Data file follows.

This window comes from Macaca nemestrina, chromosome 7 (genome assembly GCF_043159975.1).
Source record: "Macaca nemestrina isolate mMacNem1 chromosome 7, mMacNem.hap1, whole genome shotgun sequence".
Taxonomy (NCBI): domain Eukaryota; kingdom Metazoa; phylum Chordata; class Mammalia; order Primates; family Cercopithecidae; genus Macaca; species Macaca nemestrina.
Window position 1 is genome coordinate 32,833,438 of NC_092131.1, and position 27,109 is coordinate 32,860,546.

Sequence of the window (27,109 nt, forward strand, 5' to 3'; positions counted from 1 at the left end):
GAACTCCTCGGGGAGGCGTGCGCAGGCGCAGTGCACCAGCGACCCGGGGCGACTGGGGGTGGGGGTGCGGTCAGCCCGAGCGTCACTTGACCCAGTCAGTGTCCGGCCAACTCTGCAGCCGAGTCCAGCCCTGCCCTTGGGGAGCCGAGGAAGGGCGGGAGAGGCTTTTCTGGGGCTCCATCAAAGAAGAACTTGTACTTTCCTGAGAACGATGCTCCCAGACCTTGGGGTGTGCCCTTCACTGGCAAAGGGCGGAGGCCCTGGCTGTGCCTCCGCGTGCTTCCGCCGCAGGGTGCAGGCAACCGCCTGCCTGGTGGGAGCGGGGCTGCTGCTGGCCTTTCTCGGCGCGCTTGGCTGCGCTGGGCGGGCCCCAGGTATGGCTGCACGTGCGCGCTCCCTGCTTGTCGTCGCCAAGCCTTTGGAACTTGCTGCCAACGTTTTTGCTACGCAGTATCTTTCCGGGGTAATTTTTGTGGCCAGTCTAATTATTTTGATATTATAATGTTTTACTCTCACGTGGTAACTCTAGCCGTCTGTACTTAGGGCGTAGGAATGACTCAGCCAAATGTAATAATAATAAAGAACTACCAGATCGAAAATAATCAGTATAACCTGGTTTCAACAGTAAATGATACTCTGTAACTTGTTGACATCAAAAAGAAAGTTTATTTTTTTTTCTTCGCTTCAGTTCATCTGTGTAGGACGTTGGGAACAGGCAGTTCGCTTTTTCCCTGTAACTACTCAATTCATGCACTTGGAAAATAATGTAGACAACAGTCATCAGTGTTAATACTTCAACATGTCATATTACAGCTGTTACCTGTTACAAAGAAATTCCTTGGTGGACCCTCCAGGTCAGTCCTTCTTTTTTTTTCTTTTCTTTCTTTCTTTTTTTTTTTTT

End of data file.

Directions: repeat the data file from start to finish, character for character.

This window comes from Macaca nemestrina, chromosome 7 (genome assembly GCF_043159975.1).
Source record: "Macaca nemestrina isolate mMacNem1 chromosome 7, mMacNem.hap1, whole genome shotgun sequence".
Taxonomy (NCBI): domain Eukaryota; kingdom Metazoa; phylum Chordata; class Mammalia; order Primates; family Cercopithecidae; genus Macaca; species Macaca nemestrina.
Window position 1 is genome coordinate 32,833,438 of NC_092131.1, and position 27,109 is coordinate 32,860,546.

Sequence of the window (27,109 nt, forward strand, 5' to 3'; positions counted from 1 at the left end):
GAACTCCTCGGGGAGGCGTGCGCAGGCGCAGTGCACCAGCGACCCGGGGCGACTGGGGGTGGGGGTGCGGTCAGCCCGAGCGTCACTTGACCCAGTCAGTGTCCGGCCAACTCTGCAGCCGAGTCCAGCCCTGCCCTTGGGGAGCCGAGGAAGGGCGGGAGAGGCTTTTCTGGGGCTCCATCAAAGAAGAACTTGTACTTTCCTGAGAACGATGCTCCCAGACCTTGGGGTGTGCCCTTCACTGGCAAAGGGCGGAGGCCCTGGCTGTGCCTCCGCGTGCTTCCGCCGCAGGGTGCAGGCAACCGCCTGCCTGGTGGGAGCGGGGCTGCTGCTGGCCTTTCTCGGCGCGCTTGGCTGCGCTGGGCGGGCCCCAGGTATGGCTGCACGTGCGCGCTCCCTGCTTGTCGTCGCCAAGCCTTTGGAACTTGCTGCCAACGTTTTTGCTACGCAGTATCTTTCCGGGGTAATTTTTGTGGCCAGTCTAATTATTTTGATATTATAATGTTTTACTCTCACGTGGTAACTCTAGCCGTCTGTACTTAGGGCGTAGGAATGACTCAGCCAAATGTAATAATAATAAAGAACTACCAGATCGAAAATAATCAGTATAACCTGGTTTCAACAGTAAATGATACTCTGTAACTTGTTGACATCAAAAAGAAAGTTTATTTTTTTTTCTTCGCTTCAGTTCATCTGTGTAGGACGTTGGGAACAGGCAGTTCGCTTTTTCCCTGTAACTACTCAATTCATGCACTTGGAAAATAATGTAGACAACAGTCATCAGTGTTAATACTTCAACATGTCATATTACAGCTGTTACCTGTTACAAAGAAATTCCTTGGTGGACCCTCCAGGTCAGTCCTTCTTTTTTTTTCTTTTCTTTCTTTCTTTTTTTTTTTTT